The school sports meet is over, but Saijo wants to keep seeing her “coach,” Takeo. Yamato is no longer worried about seeing Saijo as competition, convinced the other girl only likes Takeo “as a person.” However, after spending the day with Takeo, Yamato, and Suna at a university’s festival, her true feelings become more obvious. At least to the ever-observant Suna, who questions Saijo’s perception of her friendship with Takeo. As usual, Suna quickly gets to the heart of things, forcing Saijo to come to terms with her feelings. She ends up confessing, even knowing the outcome, and Takeo politely turns her down. As a side effect, Takeo realizes that he needs to reassure Yamato he loves her, and only her, so she doesn’t need to worry about him being taken by another girl. The story shifts to Christmas, and it’s time for one of Takeo’s friends to fall in love with one of Yamato’s. Yamato organizes a Christmas party for their friends, and she and Takeo try to help Kurihara and Nanako confess to each other. Love is never easy, though, and sometimes it requires a pep talk from your gigantic friend to get things moving. New Year’s follows Christmas, which means Takeo’s birthday, and Yamato wants it to be unforgettable. Unfortunately, the most memorable part goes completely missed by the oblivious Takeo.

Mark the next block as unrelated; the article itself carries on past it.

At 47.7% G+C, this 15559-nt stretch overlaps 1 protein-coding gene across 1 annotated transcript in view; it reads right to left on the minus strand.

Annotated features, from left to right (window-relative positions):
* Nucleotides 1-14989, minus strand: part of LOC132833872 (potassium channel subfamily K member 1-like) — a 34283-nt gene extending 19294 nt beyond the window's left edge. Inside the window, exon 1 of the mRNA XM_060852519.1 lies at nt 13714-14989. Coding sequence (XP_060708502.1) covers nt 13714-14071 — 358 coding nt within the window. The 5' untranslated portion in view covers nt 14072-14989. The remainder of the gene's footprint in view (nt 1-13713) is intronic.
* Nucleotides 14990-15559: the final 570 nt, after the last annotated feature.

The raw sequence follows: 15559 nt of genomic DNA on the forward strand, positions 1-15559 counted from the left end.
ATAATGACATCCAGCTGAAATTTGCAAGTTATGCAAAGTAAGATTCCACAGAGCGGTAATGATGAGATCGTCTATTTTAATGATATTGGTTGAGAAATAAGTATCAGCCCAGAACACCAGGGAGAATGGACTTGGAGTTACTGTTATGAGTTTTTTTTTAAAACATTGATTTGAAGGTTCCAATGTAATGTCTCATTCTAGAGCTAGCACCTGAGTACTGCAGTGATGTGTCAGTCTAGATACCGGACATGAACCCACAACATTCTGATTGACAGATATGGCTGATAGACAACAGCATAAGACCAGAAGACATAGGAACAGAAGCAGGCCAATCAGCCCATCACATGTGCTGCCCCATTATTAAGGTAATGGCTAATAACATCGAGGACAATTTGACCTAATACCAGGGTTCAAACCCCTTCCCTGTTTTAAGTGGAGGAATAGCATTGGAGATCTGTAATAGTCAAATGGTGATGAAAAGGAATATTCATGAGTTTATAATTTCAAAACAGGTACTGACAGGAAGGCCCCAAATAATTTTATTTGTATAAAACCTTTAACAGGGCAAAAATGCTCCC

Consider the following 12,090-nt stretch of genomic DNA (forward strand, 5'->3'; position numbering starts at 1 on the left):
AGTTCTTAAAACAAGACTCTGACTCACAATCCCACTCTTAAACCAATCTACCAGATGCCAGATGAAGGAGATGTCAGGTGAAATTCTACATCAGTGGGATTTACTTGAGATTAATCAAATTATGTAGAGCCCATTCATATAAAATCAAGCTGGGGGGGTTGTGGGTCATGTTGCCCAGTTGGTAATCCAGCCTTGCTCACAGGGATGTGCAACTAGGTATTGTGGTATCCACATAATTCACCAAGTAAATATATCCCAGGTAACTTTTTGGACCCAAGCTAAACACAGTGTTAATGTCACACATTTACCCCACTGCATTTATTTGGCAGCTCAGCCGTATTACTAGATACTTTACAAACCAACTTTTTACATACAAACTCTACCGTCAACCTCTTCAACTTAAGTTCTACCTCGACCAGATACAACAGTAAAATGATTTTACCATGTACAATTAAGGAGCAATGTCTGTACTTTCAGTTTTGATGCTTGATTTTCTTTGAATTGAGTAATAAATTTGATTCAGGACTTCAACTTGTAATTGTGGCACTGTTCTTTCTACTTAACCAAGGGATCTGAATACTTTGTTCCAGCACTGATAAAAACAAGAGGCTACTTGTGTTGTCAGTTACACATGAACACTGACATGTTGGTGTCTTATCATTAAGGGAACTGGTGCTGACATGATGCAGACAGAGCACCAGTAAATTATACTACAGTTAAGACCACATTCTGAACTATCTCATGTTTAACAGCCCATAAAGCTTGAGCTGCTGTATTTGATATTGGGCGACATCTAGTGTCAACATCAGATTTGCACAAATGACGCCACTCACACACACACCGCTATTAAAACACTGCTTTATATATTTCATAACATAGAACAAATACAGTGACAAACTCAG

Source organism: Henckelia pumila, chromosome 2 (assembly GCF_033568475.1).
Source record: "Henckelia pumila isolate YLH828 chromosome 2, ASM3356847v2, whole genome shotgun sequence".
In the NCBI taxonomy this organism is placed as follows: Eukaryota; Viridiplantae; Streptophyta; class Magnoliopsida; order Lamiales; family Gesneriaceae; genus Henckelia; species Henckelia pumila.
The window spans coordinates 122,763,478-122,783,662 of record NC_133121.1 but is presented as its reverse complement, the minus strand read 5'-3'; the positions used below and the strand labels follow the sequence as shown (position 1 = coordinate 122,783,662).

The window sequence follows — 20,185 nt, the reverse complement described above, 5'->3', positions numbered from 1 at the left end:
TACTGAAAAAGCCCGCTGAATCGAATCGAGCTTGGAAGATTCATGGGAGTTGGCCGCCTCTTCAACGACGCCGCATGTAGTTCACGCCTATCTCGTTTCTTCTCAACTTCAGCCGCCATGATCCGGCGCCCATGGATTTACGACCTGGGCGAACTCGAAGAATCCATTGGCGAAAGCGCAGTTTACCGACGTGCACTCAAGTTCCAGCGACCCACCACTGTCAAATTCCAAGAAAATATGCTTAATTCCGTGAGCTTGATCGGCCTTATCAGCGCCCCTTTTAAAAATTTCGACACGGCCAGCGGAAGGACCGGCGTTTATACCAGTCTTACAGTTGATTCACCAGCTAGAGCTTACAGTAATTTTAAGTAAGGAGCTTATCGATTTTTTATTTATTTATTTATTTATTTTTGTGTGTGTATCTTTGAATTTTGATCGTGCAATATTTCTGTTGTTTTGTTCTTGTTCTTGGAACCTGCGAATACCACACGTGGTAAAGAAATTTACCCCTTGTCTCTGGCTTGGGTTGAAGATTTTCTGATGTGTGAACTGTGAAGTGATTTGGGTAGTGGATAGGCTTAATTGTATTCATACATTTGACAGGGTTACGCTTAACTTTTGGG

I love it. I love it so much. This series is perfection. It’s cute, sweet, innocent, adorable, perfectly drawn, perfectly written, and hilarious. I laughed for a solid minute when Takeo mistook Yamato’s kiss for a bug. There’s just so much to love in this series. One of the best parts of this particular volume? Although Takeo obviously can’t date Saijo, they don’t let that end their friendship. They still remain friends even though they won’t be dating each other. This says a lot about both Takeo and Saijo. There’s no bullshit “friend zoning” here. They’re mature enough to stay friends, and they’re both content with the outcome. I’m not saying it’s not hard for someone to be friends with someone they like and can’t have; clearly it is, and Saijo cries pretty hard for a couple of pages. But even if her feelings aren’t returned, she likes Takeo as a person, not just as a romantic interest. Then there’s Suna, and I’ve sung his praises before. Usually lurking in the background of panels, with very little dialog throughout the volumes, when he does speak it’s generally profound, or at the very least the sort of honesty a person needs to hear to move forward. He’s unquestionably friends with Takeo because the young man’s heart is almost as big as his massive size, and his (usually unintentional) hilarity makes Suna smile and laugh. He’s extremely observant, and although he doesn’t speak much, artist Aruko makes sure he’s emoting frequently. I will recommend this manga all day long. Please check it out – it’ll make you smile, laugh, and give you the warm fuzzies. Also, shout out to Ysabet MacFarlane for her excellent English adaptation which makes the series an easy, pleasant read.
Review copy provided by Viz Media.